Session-based Logging

To trouble-shoot software, logging of some kind is essential. But for most systems, it is simply not possible to log everything that happens. Many systems and logging frameworks let you limit the amount of data by giving a logging level (e.g. error, warning, info, debug) and by specifying where in the code logging should be done. An alternative way of limiting the data is to use session-based logging. You then get all data pertaining to a specific session, but nothing for any of the other sessions. Continue reading

Finding Bugs: Debugger versus Logging

One common reaction to my post on writing debuggable code was: you don’t need logging, just use a debugger. While there are cases where a debugger is the best option, there are many reasons why having proper logging in place is superior to using a debugger for trouble shooting. Continue reading

TDD, Unit Tests and the Passage of Time

Many programmers have a hard time writing good unit-tests for code that involves time. For example, how do you test time-outs, or periodic clean-up jobs? I have seen many tests that create elaborate set-ups with lots of dependencies, or introduce real time gaps, just to be able to test those parts. However, if you structure the code the right way, much of the complexity disappears. Here is an example of a technique that lets you test time-related code with ease. Continue reading

Automatically Include Revision in Log Statement

When there is a problem with your software, the first thing you usually ask for is a log showing what happened (provided you write debuggable code), and the version of the software that was running. But it is easy to have the revision of the software automatically added to the log. Continue reading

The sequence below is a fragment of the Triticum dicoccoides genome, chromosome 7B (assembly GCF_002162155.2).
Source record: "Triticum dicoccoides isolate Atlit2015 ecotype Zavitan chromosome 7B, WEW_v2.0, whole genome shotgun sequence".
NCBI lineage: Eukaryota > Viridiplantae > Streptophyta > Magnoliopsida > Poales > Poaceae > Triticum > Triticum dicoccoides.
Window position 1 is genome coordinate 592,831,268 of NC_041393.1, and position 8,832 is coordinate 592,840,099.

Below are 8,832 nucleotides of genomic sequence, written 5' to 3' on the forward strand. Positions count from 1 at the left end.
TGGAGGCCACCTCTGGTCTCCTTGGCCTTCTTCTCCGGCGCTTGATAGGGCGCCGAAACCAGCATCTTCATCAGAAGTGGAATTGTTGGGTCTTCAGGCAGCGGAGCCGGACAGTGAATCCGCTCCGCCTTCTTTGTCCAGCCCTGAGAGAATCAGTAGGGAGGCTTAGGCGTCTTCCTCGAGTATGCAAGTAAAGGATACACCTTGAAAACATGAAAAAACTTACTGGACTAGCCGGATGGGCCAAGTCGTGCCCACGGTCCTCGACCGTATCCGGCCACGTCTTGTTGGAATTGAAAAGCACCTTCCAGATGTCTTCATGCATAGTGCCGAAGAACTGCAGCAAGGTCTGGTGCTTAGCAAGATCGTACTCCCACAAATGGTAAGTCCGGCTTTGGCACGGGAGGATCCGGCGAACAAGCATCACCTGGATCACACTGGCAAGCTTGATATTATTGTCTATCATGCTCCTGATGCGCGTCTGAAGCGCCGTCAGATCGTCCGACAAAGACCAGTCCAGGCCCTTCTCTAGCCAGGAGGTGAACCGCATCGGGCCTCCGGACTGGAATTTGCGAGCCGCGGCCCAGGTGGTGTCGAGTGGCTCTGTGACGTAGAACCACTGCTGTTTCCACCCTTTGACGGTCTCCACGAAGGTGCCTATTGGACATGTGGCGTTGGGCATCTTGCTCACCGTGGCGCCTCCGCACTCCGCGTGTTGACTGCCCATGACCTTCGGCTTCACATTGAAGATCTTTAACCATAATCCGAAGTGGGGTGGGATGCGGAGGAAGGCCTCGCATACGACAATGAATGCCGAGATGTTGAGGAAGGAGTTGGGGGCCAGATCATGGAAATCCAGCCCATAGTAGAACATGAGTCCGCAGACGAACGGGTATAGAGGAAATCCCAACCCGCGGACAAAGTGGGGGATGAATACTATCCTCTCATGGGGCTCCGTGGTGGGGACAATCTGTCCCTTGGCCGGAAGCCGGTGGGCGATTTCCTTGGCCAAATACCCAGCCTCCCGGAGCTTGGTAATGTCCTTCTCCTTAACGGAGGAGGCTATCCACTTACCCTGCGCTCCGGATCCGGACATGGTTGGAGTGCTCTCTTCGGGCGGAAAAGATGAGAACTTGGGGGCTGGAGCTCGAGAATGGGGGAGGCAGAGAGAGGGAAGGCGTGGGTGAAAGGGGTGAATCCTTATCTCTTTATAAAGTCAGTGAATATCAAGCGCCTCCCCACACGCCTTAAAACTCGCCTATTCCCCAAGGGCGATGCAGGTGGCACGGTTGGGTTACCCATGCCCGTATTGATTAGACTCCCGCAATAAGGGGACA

7 Ways More Methods Can Improve Your Program

A lot of code I come across consists of relatively few, but long, methods. The code does what it is supposed to do. However, it could be improved a lot. Refactoring to use more methods can produce better structured programs that are easier to understand, easier to modify, easier to test and easier to debug. Below are 7 reasons why using more methods can be a good idea.

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LinkedIn – Good or Bad?

I have read a couple of blog posts about LinkedIn recently. “Is LinkedIn Cheating Employers and Job Seekers Alike?” is criticizing LinkedIn for charging job seekers to appear “at the top of the list” when applying for a job. “LinkedIn Spam (?) and Recruiters: A Guide for Geeks” has some good advice on how to interact with recruiters on LinkedIn. These among others made me ponder the question: Is LinkedIn good or bad? (and Betteridge’s law notwithstanding, the answer is not “No”). Here is my take: Continue reading

Great Programmers Write Debuggable Code

All programs need some form of logging built in to them, so we can observe what it is doing. This is especially important when things go wrong. One of the differences between a great programmer and a bad programmer is that a great programmer adds logging and tools that make it easy to debug the program when things fail.

When the program works as expected, there is often no difference in the quality of the logging. However, as soon as the program fails, or you get the wrong result, you can almost immediately tell the good programmers from the bad. Continue reading